I turn now to Amendment 231 on social landlords and defects, tabled by the noble Baronesses, Lady Hayman and Lady Pinnock. The Bill already makes provision to protect leaseholders from unreasonable costs and allow guilty parties to be pursued. It contains a requirement on landlords to take reasonable steps to pursue other cost recovery avenues before seeking to recover the costs of remediation works from leaseholders. They need to provide evidence to the leaseholders of the steps taken. Social landlords will have to undertake these measures, including pursuing construction companies or installers where applicable.
To help all landlords, including social landlords, the Government are bringing forward an ambitious toolkit of other measures to allow those responsible to be pursued. This includes extending the limitation period under Section 1 of the Defective Premises Act 1972 to apply retrospectively for 30 years. We are also allowing the High Courts to extend the reach of civil liability to associated companies and creating a new cause of action. This will allow manufacturers, distributors and sellers of construction products to be pursued where defective or mis-sold products have been used in the construction of a dwelling, or where further works are carried out to that dwelling, rendering it unfit for habitation. These amendments make it easier for those affected to force those responsible for defective buildings—developers and construction products manufacturers—to pay.
While we are making it easier to pursue third parties, in parallel, we continue to protect leaseholders, so they are not paying for unreasonable remediation costs. The Bill introduces new statutory provisions which provide that cladding remediation costs cannot be passed on to qualifying leaseholders in buildings over 11 metres. The law is already clear that service charges and any increase in cost must be reasonable. Finally, the Government set a rent policy for social housing which determines the maximum amount of rent that social tenants may be charged and the maximum amount by which rents may increase each year. The rent standard prevents unforeseen hikes to tenants’ rents and is enforced by the Regulator of Social Housing.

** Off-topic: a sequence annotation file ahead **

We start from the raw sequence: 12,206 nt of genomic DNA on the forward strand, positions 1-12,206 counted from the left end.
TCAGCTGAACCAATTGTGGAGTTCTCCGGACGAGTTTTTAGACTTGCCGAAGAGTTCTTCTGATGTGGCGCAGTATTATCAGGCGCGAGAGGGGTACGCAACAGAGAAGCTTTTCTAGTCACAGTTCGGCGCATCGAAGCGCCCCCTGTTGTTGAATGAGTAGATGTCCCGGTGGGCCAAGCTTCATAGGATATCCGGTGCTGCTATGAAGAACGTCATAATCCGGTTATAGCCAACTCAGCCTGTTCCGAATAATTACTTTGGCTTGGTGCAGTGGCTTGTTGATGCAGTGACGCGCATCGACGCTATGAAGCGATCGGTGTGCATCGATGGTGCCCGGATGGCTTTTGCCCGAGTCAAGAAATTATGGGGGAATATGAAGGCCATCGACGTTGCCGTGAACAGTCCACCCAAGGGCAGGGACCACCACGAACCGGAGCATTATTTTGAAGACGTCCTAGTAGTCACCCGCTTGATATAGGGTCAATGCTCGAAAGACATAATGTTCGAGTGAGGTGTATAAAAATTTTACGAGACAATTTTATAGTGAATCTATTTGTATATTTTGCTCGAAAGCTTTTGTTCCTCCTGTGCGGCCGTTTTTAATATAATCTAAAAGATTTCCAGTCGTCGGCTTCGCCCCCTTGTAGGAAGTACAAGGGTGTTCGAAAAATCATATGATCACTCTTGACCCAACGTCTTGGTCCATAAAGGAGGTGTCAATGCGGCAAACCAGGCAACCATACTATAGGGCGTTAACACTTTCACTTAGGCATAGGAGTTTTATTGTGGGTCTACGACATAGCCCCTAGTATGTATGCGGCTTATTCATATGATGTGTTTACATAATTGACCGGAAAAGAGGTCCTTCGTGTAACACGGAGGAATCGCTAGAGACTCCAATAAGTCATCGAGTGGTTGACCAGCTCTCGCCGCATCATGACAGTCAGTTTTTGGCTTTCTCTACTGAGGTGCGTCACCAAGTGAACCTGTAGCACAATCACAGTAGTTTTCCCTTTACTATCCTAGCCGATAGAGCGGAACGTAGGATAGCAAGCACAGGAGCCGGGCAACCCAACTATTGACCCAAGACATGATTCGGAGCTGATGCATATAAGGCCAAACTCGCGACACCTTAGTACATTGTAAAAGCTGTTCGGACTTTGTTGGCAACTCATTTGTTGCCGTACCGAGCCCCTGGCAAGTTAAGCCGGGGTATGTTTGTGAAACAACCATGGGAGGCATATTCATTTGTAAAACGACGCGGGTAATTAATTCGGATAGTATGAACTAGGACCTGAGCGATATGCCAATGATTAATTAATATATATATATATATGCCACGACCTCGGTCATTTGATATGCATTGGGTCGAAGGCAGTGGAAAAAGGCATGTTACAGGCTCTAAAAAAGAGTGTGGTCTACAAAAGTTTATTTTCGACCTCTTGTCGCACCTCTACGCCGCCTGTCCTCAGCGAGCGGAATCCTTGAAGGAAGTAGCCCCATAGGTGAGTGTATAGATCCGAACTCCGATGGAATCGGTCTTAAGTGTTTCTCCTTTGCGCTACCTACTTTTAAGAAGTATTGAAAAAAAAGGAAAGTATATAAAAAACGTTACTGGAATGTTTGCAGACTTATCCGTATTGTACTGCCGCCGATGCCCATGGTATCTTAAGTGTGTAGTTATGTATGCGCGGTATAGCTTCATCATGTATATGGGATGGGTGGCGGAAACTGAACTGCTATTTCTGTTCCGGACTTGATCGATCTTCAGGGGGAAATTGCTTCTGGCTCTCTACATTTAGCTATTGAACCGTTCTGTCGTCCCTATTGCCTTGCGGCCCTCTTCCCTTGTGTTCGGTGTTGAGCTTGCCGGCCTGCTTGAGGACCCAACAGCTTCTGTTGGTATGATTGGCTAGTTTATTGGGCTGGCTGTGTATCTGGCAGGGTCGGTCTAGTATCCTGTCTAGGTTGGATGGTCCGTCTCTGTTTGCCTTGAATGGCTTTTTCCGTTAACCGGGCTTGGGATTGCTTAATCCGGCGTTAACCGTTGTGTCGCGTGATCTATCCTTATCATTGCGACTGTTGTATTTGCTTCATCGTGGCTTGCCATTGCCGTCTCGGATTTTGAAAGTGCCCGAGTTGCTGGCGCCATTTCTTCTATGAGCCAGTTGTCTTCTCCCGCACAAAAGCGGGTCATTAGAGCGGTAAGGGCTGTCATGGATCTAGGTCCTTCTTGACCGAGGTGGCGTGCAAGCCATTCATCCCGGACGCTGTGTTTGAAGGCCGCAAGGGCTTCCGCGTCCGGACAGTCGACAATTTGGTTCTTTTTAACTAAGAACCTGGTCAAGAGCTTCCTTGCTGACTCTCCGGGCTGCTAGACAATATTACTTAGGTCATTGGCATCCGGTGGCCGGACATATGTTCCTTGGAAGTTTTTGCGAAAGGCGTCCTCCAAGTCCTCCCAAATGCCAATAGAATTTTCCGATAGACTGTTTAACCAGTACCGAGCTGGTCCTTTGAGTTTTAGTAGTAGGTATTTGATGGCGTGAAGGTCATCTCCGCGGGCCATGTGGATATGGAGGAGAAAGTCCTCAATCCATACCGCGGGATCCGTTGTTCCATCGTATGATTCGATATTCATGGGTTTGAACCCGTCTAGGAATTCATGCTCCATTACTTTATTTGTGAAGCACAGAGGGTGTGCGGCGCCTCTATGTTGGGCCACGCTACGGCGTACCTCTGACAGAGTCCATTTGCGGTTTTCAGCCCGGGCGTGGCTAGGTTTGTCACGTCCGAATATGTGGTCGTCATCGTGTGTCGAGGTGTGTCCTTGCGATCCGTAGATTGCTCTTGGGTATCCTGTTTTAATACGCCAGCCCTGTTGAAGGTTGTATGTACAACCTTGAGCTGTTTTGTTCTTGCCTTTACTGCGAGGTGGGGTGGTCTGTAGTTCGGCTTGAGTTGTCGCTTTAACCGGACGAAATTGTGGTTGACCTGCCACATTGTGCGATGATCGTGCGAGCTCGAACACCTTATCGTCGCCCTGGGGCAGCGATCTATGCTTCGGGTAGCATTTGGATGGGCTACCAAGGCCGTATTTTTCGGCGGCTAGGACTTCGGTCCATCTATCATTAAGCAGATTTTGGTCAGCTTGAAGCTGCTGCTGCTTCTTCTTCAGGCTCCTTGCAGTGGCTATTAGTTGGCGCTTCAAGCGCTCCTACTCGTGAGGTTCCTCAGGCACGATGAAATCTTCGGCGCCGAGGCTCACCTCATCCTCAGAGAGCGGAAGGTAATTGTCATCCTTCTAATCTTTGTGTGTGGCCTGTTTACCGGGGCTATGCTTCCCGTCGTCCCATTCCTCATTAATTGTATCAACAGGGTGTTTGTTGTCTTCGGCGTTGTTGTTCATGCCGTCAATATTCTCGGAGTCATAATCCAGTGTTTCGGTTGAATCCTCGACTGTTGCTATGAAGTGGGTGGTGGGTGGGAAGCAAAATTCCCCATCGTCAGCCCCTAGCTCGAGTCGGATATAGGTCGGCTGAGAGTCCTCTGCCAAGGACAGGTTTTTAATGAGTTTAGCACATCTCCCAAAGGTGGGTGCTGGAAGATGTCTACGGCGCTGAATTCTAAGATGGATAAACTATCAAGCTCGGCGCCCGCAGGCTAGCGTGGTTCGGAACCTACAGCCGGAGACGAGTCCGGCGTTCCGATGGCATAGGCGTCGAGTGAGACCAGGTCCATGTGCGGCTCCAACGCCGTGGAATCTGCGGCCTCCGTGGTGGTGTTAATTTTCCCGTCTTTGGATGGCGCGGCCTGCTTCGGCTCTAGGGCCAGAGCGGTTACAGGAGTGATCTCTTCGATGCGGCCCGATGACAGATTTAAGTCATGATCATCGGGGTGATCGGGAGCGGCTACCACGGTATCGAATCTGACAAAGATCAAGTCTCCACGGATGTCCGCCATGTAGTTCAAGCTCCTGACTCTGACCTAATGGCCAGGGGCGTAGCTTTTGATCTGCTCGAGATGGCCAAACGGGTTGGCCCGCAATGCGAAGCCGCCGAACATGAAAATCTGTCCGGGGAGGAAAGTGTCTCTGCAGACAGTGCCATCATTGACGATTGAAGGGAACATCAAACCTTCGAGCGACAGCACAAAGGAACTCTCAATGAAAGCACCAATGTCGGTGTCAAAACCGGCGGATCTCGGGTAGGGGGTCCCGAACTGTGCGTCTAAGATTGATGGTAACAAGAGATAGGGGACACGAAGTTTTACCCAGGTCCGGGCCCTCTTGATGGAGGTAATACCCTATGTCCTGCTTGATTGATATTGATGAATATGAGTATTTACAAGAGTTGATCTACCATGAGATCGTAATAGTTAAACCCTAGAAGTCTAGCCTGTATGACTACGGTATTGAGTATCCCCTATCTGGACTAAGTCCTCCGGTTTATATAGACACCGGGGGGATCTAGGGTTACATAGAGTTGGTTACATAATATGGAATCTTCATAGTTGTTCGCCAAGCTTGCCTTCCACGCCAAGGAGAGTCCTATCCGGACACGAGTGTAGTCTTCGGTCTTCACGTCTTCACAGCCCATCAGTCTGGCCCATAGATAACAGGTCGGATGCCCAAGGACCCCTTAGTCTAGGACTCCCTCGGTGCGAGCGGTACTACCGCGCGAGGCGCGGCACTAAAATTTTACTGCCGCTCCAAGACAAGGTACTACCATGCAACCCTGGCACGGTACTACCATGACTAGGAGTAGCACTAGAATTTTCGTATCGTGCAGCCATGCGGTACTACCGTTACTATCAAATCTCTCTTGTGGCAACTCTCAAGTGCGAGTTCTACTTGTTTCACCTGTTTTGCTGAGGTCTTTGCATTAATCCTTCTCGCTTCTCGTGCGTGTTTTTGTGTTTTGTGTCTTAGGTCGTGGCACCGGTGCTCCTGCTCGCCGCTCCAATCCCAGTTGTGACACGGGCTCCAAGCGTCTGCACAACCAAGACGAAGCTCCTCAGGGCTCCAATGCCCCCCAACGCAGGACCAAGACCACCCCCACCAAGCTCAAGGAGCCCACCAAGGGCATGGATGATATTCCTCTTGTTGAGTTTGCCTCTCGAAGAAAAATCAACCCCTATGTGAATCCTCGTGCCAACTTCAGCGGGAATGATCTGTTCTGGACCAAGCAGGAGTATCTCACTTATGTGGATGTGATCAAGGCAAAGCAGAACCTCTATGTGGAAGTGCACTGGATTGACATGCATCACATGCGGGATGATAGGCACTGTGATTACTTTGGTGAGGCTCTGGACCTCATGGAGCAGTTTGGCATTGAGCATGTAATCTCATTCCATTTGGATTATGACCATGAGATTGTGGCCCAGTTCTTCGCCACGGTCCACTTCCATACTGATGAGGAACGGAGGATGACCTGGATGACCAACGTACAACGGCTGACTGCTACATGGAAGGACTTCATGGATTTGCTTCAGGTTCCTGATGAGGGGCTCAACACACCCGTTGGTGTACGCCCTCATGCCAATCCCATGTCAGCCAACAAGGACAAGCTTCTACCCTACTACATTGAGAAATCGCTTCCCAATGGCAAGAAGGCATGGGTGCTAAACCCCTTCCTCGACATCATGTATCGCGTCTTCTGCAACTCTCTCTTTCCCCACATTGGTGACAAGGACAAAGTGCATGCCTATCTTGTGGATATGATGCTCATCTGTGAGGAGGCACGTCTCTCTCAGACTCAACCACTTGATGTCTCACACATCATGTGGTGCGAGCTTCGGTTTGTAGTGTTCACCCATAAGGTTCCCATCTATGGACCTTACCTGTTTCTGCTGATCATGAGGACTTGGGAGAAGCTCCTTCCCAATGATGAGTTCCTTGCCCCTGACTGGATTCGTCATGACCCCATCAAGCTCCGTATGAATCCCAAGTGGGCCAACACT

Turning now to Amendment 232 in the name of the noble Baroness, Lady Pinnock, and the noble Lord, Lord Stunell, the service charge is the means by which fire safety costs would be recovered and the leaseholder protections measures already prevent costs being passed to leaseholders above the permitted maximum.
I now turn to Amendment 233, tabled by my noble friends Lord Young of Cookham and Lord Blencathra, which seeks to impose a duty on local authorities to pursue responsible developers. It imposes requirements on local authorities to remediate buildings with defects and to recover funds from responsible parties. If no funds can be recovered, the Secretary of State would be required to reimburse the local authority.